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February 28, 2012

Wanderlei Silva getting ready for 'TUF' Brasil

The Ultimate Fighter Countdown to Brasil show features coaches Wanderlei Silva and Vitor Belfort, who head teams of featherweight and middleweight UFC hopefuls competing in a tournament format.

 

Before starting his rigorous taping schedule, Silva took time out to meet the fans, and pay a surprise visit to fighters at XGYM in Rio for a pep talk and to exercise his coaching skills. The Ultimate Fighter Brasil debuts on March 25. Check ufc.com for listings and airdates.

 

One of the Brazilian fans asked Wanderlei Silva, "When are you going to kill Chael Sonnen?" He said, "Soon".

 

Posted by Kevin Richardson at 10:57 AM | | Comments (0)
Categories: Video
        

February 26, 2012

UFC 144: Henderson new lightweight champion, and he deserves it

Former WEC lightweight champion Benson “Smooth” Henderson put on a dominating performance at UFC 144 and took a unanimous decision (49-46, 49-46, 48-47) over former champion Frankie Edgar to win the UFC lightweight title. Henderson (16-2, 4-0 UFC) pressured Edgar (14-2-1, 9-2-1 UFC) throughout the fight and landed several big leg kicks in every round in the main event at the Saitama Super Arena in Saitama, Japan.

Lately it seems that every UFC main event decision has come with controversy. UFC president Dana White along with many fans believes Edgar won the fight. “I had it even going into the last round and I give the last round to Frankie (Edgar)," White said.

I disagree. I thought Henderson put on a championship performance and clearly looked like the better fighter for four of the five rounds.

I spoke to Henderson a day before the fight and asked him what sets him apart from Edgar. He said, “I’m as confident as any fighter on the planet. I feel as though I have the advantage everywhere. Whether it’s boxing or wrestling, or cardio or anything.”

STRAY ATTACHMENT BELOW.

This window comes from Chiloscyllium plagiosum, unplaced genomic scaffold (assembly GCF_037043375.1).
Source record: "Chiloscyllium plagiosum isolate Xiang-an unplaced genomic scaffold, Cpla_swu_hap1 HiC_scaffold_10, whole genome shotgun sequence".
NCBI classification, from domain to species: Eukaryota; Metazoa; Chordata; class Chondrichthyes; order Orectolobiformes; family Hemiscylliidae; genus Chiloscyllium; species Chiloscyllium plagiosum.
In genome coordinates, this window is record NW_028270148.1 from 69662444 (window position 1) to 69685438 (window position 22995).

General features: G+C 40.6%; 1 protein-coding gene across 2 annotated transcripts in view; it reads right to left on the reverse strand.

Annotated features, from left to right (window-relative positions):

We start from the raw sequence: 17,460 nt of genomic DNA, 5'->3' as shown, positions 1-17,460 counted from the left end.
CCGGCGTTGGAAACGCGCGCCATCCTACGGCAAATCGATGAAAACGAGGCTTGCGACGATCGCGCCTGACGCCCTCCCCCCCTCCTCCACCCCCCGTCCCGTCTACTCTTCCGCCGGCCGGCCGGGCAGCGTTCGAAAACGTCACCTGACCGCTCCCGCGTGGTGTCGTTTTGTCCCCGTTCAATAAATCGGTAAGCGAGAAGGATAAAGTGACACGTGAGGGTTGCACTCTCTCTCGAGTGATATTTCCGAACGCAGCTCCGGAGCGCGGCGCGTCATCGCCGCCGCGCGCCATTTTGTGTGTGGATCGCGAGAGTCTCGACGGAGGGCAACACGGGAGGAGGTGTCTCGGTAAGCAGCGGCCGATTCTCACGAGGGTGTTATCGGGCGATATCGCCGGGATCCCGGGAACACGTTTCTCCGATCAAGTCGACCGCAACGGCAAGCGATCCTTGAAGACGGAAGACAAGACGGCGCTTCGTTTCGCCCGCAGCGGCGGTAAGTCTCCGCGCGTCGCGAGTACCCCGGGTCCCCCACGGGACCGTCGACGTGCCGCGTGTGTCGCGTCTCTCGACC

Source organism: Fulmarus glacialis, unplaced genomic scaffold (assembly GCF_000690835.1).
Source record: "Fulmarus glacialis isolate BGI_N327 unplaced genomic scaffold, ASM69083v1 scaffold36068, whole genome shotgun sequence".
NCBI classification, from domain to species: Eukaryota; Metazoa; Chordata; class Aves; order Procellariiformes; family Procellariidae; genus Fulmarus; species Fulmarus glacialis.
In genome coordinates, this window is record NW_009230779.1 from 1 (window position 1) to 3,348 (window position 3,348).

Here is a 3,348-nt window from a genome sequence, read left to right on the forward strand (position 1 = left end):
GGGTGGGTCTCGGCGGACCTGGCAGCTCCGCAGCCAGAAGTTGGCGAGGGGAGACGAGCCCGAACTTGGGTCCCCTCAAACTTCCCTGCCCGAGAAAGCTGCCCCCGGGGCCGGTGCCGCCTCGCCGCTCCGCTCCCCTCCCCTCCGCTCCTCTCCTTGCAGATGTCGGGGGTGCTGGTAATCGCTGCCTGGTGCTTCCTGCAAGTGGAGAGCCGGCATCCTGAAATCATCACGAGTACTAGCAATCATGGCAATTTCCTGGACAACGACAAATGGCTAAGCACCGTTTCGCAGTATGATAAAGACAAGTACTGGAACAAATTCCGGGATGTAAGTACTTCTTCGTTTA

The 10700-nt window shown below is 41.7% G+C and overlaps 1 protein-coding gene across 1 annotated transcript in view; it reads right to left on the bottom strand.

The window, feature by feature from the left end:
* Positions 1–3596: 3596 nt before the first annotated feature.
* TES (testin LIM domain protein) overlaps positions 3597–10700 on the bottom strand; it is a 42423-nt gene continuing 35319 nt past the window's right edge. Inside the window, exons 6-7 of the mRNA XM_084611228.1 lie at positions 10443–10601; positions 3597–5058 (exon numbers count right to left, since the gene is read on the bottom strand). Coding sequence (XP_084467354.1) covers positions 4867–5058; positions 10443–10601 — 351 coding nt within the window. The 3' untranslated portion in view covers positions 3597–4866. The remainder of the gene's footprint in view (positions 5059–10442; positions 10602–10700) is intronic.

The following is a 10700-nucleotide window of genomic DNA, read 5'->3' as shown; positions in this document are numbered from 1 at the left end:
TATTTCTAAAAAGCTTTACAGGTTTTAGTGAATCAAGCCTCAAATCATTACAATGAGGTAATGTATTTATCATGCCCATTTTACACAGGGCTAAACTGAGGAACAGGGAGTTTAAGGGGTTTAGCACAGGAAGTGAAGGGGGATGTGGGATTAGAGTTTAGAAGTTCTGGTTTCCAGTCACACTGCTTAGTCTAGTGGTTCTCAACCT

It was clear to me after the fight that Henderson had the better cardio and he out-boxed, wrestled and kicked his way to victory over Edgar. It also was Henderson's octagon aggression that set him apart and the deciding factor in the win. Henderson landed the most-devastating kicks and finishes. Henderson landed the biggest hit of the fight with an upkick that dropped the champion.

Despite the fight having a controversial decision, I was glad to hear after the fight that White did not call for a rematch. Edgar has had a rematch against his last two opponents, Gray Maynard and BJ Penn.

Henderson and Edgar shared “Fight of the Night” honors.

In the co-main event, a confident Ryan Bader (14-2, 7-2 UFC) out-fought a slow and overweight fighter in Quinton “Rampage” Jackson (32-10, 7-4 UFC). Ryan won a unanimous decision (30-27, 30-27, 30-27), and clearly looked like the better fighter throughout. Rampage's one bright spot was in the second round when he lifted Bader into the air and slammed him. It was Jackson’s only damaging move throughout the fight. Bader was the faster and more complete fighter.

I was surprised at the end of the fight that Rampage didn’t get on the microphone with ringside commentator Joe Rogan and announce his retirement. But leading up to the fight, Rampage let it be known that he really disliked talking to Rogan. Veteran fighters BJ Penn and Nick Diaz both announced their retirement after losses in the octagon. It just felt like Rampage would call it quits in the country he had some of his most memorable moments of his career.

It was also fitting the Bader would receive 20 percent of Rampage's purse, for Rampage not making weight. Several days before the fight UFC's White asked Rampage about his weight and he said, “You don’t want to know,” and White said, “I didn’t ask.”

Since the A-Team movie that Rampage starred in, he really hasn’t been the same fighter.